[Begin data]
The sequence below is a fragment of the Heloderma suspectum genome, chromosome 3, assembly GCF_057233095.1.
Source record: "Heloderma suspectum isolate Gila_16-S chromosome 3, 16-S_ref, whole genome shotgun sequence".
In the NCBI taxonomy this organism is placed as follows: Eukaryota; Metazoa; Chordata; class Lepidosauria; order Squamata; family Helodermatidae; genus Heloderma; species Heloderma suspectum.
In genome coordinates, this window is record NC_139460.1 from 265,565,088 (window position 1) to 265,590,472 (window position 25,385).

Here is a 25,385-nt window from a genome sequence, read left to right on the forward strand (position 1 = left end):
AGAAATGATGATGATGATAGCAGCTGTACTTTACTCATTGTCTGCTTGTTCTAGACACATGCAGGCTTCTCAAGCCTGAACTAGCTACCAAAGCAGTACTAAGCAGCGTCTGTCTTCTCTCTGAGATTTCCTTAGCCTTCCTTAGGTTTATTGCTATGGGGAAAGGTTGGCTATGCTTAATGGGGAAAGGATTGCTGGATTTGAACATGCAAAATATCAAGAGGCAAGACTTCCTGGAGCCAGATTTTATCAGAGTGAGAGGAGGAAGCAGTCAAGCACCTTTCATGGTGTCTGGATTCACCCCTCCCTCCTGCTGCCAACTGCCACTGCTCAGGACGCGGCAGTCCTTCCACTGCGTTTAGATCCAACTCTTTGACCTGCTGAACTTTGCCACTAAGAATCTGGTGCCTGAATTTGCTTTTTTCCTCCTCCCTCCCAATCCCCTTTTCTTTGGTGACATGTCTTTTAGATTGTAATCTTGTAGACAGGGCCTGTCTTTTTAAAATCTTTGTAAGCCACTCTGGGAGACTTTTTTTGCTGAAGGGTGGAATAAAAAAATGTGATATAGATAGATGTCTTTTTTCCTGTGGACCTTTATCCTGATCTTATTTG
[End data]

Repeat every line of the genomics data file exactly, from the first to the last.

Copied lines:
The sequence below is a fragment of the Heloderma suspectum genome, chromosome 3, assembly GCF_057233095.1.
Source record: "Heloderma suspectum isolate Gila_16-S chromosome 3, 16-S_ref, whole genome shotgun sequence".
In the NCBI taxonomy this organism is placed as follows: Eukaryota; Metazoa; Chordata; class Lepidosauria; order Squamata; family Helodermatidae; genus Heloderma; species Heloderma suspectum.
In genome coordinates, this window is record NC_139460.1 from 265,565,088 (window position 1) to 265,590,472 (window position 25,385).

Here is a 25,385-nt window from a genome sequence, read left to right on the forward strand (position 1 = left end):
AGAAATGATGATGATGATAGCAGCTGTACTTTACTCATTGTCTGCTTGTTCTAGACACATGCAGGCTTCTCAAGCCTGAACTAGCTACCAAAGCAGTACTAAGCAGCGTCTGTCTTCTCTCTGAGATTTCCTTAGCCTTCCTTAGGTTTATTGCTATGGGGAAAGGTTGGCTATGCTTAATGGGGAAAGGATTGCTGGATTTGAACATGCAAAATATCAAGAGGCAAGACTTCCTGGAGCCAGATTTTATCAGAGTGAGAGGAGGAAGCAGTCAAGCACCTTTCATGGTGTCTGGATTCACCCCTCCCTCCTGCTGCCAACTGCCACTGCTCAGGACGCGGCAGTCCTTCCACTGCGTTTAGATCCAACTCTTTGACCTGCTGAACTTTGCCACTAAGAATCTGGTGCCTGAATTTGCTTTTTTCCTCCTCCCTCCCAATCCCCTTTTCTTTGGTGACATGTCTTTTAGATTGTAATCTTGTAGACAGGGCCTGTCTTTTTAAAATCTTTGTAAGCCACTCTGGGAGACTTTTTTTGCTGAAGGGTGGAATAAAAAAATGTGATATAGATAGATGTCTTTTTTCCTGTGGACCTTTATCCTGATCTTATTTG